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spin
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Re: The sexual divide

Postby spin » Thu May 22, 2008 7:59 am

no!! This is an important topic, I don't want to be a conversation stopper.

And I think that's a really good point, Dargon, which the asexual community would do well to draw peoples' attention to. It's clearly not about sex, if some people have not only one night stands with strangers (something AVENites like to talk about) but casual sex with friends.

But is that really a kind of relationship that's accepted? I get the impression most people would still make assumptions about sexual friends' emotional attachment.

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ghosts
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Re: The sexual divide

Postby ghosts » Thu May 22, 2008 12:37 pm

Dargon wrote:Perhaps, then, by further looking into that difference, both asexuals and sexuals could better understand the difference between "just friends" and "romantic partners" in both sexual and non-sexual relationships.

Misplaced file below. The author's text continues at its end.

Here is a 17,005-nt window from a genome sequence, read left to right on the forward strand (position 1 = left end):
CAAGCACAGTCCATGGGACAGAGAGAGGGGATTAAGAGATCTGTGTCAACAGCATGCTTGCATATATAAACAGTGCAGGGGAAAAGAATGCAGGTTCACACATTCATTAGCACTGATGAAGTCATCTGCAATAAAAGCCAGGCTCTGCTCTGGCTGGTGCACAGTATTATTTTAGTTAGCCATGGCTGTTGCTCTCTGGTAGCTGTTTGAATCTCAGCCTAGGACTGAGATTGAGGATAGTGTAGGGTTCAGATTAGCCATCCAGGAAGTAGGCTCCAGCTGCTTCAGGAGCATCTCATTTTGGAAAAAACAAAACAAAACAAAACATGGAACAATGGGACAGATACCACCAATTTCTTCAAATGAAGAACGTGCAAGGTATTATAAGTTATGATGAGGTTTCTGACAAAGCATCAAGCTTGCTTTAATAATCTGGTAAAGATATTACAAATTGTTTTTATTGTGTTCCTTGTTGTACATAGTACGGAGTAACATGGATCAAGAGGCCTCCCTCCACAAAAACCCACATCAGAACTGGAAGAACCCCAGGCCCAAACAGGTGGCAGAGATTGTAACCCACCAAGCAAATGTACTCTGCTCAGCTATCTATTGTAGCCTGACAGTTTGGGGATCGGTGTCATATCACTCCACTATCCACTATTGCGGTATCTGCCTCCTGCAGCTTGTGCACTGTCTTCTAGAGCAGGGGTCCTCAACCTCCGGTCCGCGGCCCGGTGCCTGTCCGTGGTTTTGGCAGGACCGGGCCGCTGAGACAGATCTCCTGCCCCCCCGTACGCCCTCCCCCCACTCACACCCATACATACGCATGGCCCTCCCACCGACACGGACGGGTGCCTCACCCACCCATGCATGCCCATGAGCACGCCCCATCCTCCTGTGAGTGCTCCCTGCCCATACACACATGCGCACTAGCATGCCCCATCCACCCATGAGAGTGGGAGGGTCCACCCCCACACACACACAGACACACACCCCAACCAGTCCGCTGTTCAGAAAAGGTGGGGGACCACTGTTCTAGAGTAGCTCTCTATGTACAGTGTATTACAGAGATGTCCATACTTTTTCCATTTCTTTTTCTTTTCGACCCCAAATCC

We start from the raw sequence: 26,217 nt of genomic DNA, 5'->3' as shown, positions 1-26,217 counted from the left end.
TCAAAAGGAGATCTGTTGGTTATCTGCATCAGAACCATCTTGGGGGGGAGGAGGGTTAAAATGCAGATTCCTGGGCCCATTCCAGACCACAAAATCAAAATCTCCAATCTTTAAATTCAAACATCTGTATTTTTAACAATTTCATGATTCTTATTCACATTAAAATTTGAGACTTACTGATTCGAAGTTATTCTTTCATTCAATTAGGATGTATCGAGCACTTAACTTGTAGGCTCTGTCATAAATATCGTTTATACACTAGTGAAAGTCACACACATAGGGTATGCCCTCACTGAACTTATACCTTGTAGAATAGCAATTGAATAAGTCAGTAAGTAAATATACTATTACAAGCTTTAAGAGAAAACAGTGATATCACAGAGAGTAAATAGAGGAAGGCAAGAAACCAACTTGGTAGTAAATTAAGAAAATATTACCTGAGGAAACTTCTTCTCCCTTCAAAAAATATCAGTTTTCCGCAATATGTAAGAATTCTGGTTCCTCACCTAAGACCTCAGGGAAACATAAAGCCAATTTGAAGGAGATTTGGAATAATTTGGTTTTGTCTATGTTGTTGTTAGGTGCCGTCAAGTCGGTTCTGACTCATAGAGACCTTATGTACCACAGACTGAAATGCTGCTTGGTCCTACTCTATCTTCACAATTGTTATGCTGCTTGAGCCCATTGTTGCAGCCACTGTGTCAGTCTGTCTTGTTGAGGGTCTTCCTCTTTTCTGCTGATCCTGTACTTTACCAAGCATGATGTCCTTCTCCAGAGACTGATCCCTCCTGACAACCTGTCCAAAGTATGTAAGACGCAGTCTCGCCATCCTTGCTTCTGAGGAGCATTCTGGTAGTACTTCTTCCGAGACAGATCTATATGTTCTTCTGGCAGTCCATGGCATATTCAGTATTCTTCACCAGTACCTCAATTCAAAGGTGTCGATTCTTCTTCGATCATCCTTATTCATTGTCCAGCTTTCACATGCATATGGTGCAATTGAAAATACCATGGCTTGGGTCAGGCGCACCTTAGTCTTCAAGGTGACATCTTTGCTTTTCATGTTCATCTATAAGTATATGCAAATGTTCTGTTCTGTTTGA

The difference? I don't think it'd be that easy to pin down, as there wouldn't be just one difference (but I might not be understanding you here...).

Commitment is a big factor, of course. But I still feel like I'm trying to get at something else here, but I can't quite word it properly.
spin wrote:But is that really a kind of relationship that's accepted? I get the impression most people would still make assumptions about sexual friends' emotional attachment.

What kinds of assumptions do you think they'd make?

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Shockwave